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Backlog Video Game Review #1: The Walking Dead
Posted By Adam Robert Thomas On January 17, 2013 @ 11:12 am In Games,Video Games | No Comments
Release Date: Episodic Downloads from April 24th to November 21st 2012, Full Release December 4th, 2012
Platform: Xbox 360, Playstation 3, Windows/Mac, iOS
Developer: Telltale Games
Publisher: Telltale Games
Genre: Decision Focused Zombie Adventure
ESRB: M for Mature
Campaign Running Time: About 2 Hours per Episode, 9-10 total
Auteurs Attached: Sean Vanaman (Writer/Producer)
As with every year, 2012 produced a large number of games to play, and not nearly enough time to play them all. As January is a month of limited releases from the industry, it’s a good time to take a moment and cover a few of the titles that were missed the first go around. Welcome to the ‘Backlog Review.’
In 2004 Neil Young (no, a different one ) asked a question to the collected audience at that year’s Game Developers Conference, “Can a game make you cry?”
By harkening back to his employer’s original mission statement , Young was grappling with a common grievance about gaming as medium of expression: a lack of deep, emotional resonance. His solutions to this supposed problem were primarily technical: games needed better graphics to convey more nuanced emotion and appeal to a wide audience, complex AI to react more realistically to players, fewer cutscenes, and notable innovations. He probably had his company’s then upcoming (and now very canceled) LMNO  in mind, a title with big names like Stephen Spielberg and Doug Church attached, which was to follow the model he proselytized.
The gaming industry reacted predictably to Young’s words: they argued. Weren’t there examples of tear inducement in gaming already? Why would games even want to “make you cry”? Shouldn’t we be having fun with our games? Even if he was right about the narrow emotional palette of gaming, was his approach correct? Only a major AAA studio release seemed capable of delivering in the manner he described, but why would they do so if they could make as much or more money on the simple spectacle games they knew to be profitable?
That last question was answered at least, with the release of David Cage’s Heavy Rain . While it stayed in the Uncanny Valley long enough to obtain part time residency and had a one-note atmosphere so oppressively despondent even the most Panglossian Pollyanna would call a suicide hotline, Heavy Rain did get many a gamer to pay for the privilege of weeping like they were watching an extended Hallmark commercial . As a theoretical exercise Heavy Rain was a success, but it required such exceptional means – a large budget, a long development timeline, and an iconoclastic director with the full support of a major studio – that it seemingly also proved such experiences were going to be exceedingly rare.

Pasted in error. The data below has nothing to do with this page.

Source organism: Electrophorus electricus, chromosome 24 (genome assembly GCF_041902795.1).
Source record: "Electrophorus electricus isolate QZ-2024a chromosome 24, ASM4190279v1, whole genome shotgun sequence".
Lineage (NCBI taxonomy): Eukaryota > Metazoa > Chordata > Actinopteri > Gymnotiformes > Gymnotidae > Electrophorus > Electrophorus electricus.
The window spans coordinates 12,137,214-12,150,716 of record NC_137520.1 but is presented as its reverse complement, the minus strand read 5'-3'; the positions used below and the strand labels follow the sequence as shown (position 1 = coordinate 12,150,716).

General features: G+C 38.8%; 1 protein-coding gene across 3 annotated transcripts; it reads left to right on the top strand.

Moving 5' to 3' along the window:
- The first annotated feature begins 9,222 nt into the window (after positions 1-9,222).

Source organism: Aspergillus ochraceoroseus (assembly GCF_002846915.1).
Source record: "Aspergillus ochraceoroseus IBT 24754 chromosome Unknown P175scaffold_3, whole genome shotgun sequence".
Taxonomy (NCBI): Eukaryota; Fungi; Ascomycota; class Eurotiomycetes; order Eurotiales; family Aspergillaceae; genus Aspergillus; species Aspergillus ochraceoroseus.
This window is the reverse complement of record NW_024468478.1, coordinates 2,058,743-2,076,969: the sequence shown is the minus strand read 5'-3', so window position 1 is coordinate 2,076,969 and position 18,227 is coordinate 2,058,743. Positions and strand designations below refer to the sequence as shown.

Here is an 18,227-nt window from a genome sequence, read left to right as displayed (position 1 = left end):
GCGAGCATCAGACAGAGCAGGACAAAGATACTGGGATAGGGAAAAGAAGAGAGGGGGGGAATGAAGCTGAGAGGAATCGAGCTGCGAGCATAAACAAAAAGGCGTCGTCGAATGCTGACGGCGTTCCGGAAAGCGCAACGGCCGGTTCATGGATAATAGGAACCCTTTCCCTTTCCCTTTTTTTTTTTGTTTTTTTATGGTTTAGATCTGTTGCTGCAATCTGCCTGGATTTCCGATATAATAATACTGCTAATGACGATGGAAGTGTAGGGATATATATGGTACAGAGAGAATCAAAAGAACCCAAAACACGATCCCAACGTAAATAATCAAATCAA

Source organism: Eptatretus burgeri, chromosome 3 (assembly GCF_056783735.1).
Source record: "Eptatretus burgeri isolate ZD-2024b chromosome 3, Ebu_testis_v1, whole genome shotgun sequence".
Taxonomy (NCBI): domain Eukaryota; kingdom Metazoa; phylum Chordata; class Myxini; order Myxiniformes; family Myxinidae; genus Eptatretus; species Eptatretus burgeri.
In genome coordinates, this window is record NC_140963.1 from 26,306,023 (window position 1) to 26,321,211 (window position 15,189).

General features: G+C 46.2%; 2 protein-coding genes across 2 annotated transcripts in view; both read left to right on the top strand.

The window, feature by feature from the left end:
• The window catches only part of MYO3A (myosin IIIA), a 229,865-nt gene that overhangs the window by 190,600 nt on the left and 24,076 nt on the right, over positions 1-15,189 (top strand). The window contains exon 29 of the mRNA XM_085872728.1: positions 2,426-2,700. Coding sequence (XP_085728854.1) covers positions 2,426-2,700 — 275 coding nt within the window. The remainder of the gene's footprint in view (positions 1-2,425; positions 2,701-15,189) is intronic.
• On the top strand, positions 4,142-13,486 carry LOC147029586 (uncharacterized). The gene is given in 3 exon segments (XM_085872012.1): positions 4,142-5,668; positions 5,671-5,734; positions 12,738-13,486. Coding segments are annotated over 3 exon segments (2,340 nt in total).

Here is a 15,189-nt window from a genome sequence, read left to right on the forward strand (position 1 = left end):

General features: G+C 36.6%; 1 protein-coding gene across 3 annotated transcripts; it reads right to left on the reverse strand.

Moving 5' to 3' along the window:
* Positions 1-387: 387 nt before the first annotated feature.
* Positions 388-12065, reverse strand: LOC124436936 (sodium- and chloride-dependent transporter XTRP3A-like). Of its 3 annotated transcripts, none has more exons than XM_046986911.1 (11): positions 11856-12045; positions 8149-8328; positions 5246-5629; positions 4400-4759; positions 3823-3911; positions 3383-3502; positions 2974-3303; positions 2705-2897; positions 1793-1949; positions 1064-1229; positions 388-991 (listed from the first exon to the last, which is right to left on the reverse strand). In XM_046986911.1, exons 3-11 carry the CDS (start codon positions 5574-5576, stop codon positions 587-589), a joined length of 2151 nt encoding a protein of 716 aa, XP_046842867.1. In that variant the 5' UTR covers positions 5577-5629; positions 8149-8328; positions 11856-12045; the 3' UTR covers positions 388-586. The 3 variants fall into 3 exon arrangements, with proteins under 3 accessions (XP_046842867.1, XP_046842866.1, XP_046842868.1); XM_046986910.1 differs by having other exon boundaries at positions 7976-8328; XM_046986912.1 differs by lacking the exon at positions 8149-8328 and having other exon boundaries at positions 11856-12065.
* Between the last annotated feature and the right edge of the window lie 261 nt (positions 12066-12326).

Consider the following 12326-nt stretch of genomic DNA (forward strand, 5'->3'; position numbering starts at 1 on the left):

But over the course of 2012, Telltale Games produced a title that more fully engages a player’s empathy than Heavy Rain ever could, while at the same time providing a total antithesis of Young’s methodology. With their licensed tie-in to Robert Kirkman’s The Walking Dead, Telltale proves once again that worthwhile emotional experiences in gaming have nothing to do with fancy graphics requiring billion dollar budgets, but everything to do with well-crafted narrative and smartly written characters that you give a damn about.
You know, the old fashioned way of doing things.
First things first, though technically set in continuity with the comic books, this The Walking Dead avoids stepping on the toes of existing canon by occurring slightly before either book or show and using a brand new cast (aside from a couple of early cameos by Glenn and Hershel Greene).
At the outset, we’re introduced to Lee Everett, a University of Georgia history professor convicted for murder and currently en route to his home for the foreseeable future: West Central Prison. It also happens to be the day a zombie apocalypse is breaking out! After a nasty Walker induced car wreck and an even nastier Walker induced One-Cop-Lunch, Lee escapes his bonds, twists his leg and flees to a nearby Atlanta suburb looking for help from anyone who still has a pulse.
Lee doesn’t find help. Rather he meets someone who needs it more than himself when he encounters Clementine, an eight-year-old home alone while her parents are out of town in Savannah. After an altercation involving Clementine’s former(ly living) babysitter, Lee resolves to protect the young girl as they venture out and try to survive in the hostile world of Kirkman’s undead opus.